The results of this study suggest that increased mtDNA may be related to elevated metabolism and embryo viability; mitochondria may have a role in female reproductive aging as well as the genesis of aneuploidy. Of clinical significance, mtDNA represents a novel biomarker with potential value for IVF treatment, revealing chromosomally normal embryos incapable of producing a viable pregnancy.

There is an urgent need for new methods to improve the efficiency and success rates of IVF. These important findings show that mtDNA can help to highlight the embryos most likely to produce a pregnancy, allowing them to be given top priority for transfer to the woman’s uterus. The discovery of a new biomarker of embryo viability, independent of standard assessments such as morphology, is a rare event and of great clinical potential.

Subsequently, the predictive value of this threshold was confirmed in an independent blinded prospective study, indicating that abnormal mtDNA levels are present in 30 percent of non-implanting euploid embryos, but are not seen in embryos forming a viable pregnancy.

A new laboratory tool

A first validated clinical test is now available that can measure the quantity of mtDNA in trophectoderm biopsies, and be applied to any biopsy specimens sent for PGS or PGD analysis. It can only be offered for treatment cycles involving vitrification of all embryos after biopsy. The turnaround time for results is two weeks or less. By helping to identify the embryos with the greatest probability of forming a successful pregnancy, this new clinical test is predicted to provide a further improvement in implantation rates, above and beyond what is currently done in the laboratory setting using PGS on its own.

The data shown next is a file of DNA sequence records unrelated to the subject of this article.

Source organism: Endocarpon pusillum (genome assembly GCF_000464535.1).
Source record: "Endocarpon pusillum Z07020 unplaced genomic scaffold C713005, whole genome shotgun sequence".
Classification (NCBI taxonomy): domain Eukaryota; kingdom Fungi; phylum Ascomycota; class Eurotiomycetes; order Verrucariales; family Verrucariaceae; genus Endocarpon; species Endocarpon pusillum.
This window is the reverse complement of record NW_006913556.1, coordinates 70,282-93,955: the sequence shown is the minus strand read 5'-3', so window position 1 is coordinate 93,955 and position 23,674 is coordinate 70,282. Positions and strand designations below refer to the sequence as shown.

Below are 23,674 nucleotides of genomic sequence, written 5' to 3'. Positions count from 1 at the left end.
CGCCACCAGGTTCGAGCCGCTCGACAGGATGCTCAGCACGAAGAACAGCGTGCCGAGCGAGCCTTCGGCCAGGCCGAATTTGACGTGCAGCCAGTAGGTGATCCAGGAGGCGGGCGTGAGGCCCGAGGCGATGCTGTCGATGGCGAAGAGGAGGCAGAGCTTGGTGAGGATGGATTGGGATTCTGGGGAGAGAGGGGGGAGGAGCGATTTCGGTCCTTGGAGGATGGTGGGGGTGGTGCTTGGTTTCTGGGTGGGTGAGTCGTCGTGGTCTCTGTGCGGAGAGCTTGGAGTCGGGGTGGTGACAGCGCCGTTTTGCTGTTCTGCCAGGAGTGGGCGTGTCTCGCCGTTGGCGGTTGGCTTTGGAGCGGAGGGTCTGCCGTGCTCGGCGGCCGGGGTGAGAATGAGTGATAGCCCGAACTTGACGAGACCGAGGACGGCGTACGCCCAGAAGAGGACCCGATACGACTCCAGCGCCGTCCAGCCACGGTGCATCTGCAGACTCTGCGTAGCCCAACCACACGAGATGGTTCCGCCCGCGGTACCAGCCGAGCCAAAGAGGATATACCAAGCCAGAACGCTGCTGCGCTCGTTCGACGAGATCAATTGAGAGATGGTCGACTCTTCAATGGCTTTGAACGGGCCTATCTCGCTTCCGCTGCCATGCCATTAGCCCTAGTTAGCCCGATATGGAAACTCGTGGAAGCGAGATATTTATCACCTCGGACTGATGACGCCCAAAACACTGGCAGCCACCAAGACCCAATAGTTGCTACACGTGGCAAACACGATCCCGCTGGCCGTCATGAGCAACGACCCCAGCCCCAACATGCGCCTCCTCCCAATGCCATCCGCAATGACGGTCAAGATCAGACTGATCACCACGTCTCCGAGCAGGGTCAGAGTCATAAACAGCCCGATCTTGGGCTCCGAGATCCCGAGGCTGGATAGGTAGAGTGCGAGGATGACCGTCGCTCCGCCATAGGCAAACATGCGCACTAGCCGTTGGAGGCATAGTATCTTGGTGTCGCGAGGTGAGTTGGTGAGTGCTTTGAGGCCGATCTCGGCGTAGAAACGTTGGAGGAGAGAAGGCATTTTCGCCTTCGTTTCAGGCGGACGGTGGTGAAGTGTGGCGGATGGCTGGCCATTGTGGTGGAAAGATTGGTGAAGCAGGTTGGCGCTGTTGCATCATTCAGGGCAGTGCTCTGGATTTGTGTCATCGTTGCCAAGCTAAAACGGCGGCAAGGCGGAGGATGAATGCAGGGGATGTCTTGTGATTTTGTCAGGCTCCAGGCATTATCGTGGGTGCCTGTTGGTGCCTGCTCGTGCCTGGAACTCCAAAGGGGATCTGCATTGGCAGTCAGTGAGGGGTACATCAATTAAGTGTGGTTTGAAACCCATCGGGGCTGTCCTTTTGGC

Established to work on the same trophectoderm samples used for PGS, this clinical test does not require any additional work in the embryology laboratory and, as a result, embryos do not need to be subjected to any interventions beyond those associated with routine chromosome screening. Since IVF can be a costly endeavor for those undergoing this medical approach to pregnancy, this new clinical test brings a simple and inexpensive approach that could help improve chances of successful fertility outcomes.

The success rate of IVF dramatically decreases with increasing female age. The higher levels of mtDNA observed with advancing age raise the question of whether mitochondria and their genome might play a direct role in the decline of female fertility with age. Increased levels of mtDNA may indicate compromised mitochondria that are unable to generate the expected amount of energy to support embryo development.

My colleagues’ and my study demonstrates a clear association between mtDNA quantity and the ability of a human embryo to implant in the uterus. A large (100 IVF cycles) blinded non-selection study is also being conducted in collaboration with the IVF clinic at the NYU Langone Medical Center to further assess the rate of outcome improvement if mtDNA quantification is combined with PGS.

Elpida Fragouli, PhD, serves as Lab Director at ReproGenetics UK, in addition to holding a research position at the University of Oxford. She played a key role in the development, validation, and clinical application of comparative genomic hybridization (CGH), the first comprehensive chromosome analysis method to be widely applied to the study of human embryos.